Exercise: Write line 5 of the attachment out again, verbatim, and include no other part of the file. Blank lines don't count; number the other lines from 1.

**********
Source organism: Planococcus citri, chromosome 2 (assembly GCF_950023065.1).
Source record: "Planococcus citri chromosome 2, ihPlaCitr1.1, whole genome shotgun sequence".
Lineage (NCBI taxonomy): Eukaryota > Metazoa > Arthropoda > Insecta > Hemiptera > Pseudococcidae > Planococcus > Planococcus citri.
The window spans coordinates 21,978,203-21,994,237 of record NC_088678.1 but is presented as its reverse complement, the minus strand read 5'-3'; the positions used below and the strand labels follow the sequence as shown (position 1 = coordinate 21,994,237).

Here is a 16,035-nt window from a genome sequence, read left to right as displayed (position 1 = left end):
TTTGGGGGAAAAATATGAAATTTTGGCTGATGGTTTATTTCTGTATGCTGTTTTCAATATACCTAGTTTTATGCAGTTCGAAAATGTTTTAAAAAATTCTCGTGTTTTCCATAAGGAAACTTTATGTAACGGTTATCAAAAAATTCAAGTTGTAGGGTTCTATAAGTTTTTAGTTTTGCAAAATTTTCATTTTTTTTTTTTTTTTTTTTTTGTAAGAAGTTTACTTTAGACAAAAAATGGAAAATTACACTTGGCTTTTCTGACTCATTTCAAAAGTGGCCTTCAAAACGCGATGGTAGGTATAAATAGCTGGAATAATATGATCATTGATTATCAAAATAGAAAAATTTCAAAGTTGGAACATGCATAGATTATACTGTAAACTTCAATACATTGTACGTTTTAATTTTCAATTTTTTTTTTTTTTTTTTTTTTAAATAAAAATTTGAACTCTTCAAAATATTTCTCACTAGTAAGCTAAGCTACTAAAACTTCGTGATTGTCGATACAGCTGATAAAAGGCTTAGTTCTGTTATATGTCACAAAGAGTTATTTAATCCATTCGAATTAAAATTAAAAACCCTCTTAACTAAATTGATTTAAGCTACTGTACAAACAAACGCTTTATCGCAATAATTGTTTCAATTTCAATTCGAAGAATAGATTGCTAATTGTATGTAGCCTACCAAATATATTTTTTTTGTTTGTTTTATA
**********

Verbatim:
Here is a 16,035-nt window from a genome sequence, read left to right as displayed (position 1 = left end):